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Paddy McGuinness says he’s 'never happy in himself' since twins’ autism diagnosis – full story here

The Take Me Out host has revealed the struggles faced by families coping with autism

Sophie Hamilton

Earlier this month, Paddy McGuinness and his wife Christine revealed that their four-year-old twins, Leo and Penelope had been diagnosed with autism. Christine, 29, spoke about their children’s condition on her Instagram page, paying tribute to the twins and revealing the challenges they face together. Now, the Take Me Out star and his wife-of-six-years have given an emotional and honest interview to The Mirror, telling the world just how difficult it is adjusting to life with autism.

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Popular TV host Paddy, 43, told the paper that: “Some days, it feels like you’re slowly drowning. It’s like you’re under water desperately swimming up to get oxygen, but never getting there.” Paddy said that coping with Leo and Penelope’s autism has affected his own happiness and he is constantly concerned for the twins.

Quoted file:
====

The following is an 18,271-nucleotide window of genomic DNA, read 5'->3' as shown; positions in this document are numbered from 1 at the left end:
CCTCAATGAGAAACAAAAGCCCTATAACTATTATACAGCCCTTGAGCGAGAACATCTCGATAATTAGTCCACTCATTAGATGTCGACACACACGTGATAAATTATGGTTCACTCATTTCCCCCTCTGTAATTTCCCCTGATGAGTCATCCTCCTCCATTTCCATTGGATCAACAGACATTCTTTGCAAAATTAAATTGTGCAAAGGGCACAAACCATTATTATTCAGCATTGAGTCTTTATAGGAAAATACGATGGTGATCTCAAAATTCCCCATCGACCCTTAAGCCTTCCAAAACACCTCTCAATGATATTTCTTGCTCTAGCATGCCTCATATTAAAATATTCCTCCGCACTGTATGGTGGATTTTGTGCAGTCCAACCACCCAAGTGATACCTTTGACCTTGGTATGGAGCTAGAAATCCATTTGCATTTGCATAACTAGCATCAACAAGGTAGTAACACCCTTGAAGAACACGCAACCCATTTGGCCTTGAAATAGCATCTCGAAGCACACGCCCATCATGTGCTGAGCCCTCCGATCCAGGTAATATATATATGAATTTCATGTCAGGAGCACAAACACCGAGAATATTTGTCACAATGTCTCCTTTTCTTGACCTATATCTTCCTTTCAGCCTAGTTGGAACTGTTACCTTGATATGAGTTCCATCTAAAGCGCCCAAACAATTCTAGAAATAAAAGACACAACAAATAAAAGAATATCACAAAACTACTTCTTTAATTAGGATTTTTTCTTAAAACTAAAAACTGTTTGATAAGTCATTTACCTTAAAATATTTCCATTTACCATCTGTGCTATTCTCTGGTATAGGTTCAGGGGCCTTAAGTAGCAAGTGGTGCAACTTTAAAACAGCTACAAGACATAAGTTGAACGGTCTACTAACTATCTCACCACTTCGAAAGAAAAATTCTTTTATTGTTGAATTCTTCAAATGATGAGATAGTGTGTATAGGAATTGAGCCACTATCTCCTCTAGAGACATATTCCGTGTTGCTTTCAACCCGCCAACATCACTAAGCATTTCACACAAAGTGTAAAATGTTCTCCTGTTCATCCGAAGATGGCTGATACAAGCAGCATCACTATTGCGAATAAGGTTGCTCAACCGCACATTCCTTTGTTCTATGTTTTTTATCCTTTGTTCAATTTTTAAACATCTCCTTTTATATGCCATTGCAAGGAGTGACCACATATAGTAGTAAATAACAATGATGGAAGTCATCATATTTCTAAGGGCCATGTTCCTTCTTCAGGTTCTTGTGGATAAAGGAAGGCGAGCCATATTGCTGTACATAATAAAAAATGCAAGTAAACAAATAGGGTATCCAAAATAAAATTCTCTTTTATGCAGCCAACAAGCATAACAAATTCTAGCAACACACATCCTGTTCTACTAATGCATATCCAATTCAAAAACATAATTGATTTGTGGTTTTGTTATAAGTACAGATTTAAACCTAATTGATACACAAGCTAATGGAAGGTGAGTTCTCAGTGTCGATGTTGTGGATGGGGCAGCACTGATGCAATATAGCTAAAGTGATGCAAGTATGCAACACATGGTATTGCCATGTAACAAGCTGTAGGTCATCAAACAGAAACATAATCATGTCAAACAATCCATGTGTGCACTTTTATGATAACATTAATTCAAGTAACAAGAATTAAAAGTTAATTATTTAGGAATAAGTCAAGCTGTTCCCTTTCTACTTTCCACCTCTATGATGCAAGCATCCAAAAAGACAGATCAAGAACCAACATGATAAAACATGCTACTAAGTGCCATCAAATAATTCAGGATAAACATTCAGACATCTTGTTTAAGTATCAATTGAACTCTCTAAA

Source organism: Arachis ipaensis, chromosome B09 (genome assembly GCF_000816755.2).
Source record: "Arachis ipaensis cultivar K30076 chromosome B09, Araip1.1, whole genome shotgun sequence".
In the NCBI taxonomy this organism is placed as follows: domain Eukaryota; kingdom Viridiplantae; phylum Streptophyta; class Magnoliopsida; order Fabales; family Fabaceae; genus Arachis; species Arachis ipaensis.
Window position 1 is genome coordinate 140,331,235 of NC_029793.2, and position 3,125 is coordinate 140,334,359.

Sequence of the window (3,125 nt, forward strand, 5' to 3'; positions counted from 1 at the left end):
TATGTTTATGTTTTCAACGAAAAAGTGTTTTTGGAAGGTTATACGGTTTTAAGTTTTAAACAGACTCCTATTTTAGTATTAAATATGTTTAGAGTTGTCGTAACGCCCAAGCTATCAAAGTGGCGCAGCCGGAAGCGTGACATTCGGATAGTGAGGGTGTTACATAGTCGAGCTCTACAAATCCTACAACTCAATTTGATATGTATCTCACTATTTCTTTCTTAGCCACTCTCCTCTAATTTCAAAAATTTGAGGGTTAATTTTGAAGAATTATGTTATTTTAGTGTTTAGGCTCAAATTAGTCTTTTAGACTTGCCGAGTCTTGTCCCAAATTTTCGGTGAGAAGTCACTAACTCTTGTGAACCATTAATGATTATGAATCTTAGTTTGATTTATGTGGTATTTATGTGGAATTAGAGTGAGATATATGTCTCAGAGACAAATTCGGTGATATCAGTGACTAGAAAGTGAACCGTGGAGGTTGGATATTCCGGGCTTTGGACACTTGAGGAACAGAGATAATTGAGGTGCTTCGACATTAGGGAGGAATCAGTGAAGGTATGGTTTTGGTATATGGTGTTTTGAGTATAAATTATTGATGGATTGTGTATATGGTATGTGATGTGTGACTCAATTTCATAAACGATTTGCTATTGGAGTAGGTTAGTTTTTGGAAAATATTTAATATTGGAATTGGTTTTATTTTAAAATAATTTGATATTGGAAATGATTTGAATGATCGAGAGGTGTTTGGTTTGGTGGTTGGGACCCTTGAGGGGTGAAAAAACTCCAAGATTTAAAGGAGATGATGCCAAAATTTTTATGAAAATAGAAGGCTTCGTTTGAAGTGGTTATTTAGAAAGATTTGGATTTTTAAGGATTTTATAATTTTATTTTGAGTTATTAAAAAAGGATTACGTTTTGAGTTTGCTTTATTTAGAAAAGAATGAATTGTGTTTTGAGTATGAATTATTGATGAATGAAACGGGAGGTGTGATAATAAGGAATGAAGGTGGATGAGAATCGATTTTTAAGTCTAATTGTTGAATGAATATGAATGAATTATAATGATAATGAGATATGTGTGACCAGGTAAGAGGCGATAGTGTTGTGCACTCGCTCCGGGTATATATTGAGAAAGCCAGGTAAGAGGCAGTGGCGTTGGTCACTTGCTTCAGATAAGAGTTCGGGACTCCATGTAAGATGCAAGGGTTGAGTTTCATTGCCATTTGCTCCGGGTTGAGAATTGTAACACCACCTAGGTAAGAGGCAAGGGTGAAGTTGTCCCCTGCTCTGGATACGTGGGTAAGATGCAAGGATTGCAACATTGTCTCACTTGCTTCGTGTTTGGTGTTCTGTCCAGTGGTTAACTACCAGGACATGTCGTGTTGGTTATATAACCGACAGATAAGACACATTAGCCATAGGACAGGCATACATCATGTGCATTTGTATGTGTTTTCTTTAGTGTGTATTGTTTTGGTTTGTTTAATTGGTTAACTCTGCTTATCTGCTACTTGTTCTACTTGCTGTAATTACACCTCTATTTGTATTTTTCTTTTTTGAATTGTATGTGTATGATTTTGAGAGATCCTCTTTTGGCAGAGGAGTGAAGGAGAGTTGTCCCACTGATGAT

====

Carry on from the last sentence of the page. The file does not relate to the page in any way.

He said: "Every parent just wants their child to be happy and to protect them. I should be the happiest I have ever been with my career, family and friends, but I can honestly say I am never happy in myself now. I constantly worry about them. I would give up everything to take this condition away from them.”

READ: Paddy McGuinness' wife Christine reveals their twins have autism

Paddy and Christine spoke to the paper in order to increase awareness for families living with autism. Christine explained that she tries to think positively about their condition and that while she knows there is no cure, she believes that by raising awareness and understanding of autism it will help her children. The couple went on to say that one of the hardest problems they face is the twins’ difficulties playing with other children and their sister Felicity, nine months.

However, Christine reveals that the twins have made significant progress over the past year. The mum-of-three says: “Every day our heart breaks,” says Christine, “but then they come and ask for something with words they couldn’t use a year ago and it’s fixed again.” Paddy said all they want is for their children to be happy and he refuses to let autism define them.

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Just this week, Paddy and Christine told The Mirror in another interview at their initial anger at the twins’ diagnosis. "We'd been to see a paediatrician and at the end she said quite casually, 'I'm absolutely certain both the children have autism,'" Christine, 28, explained. "I was so angry with her. How dare she say that about my children, having only seen them for a few hours?” Christine explained that she has since told the doctor about her reaction and ‘she's been absolutely lovely’. The mum said she was stunned at first although now looking back the twins’ autism was clear to see.

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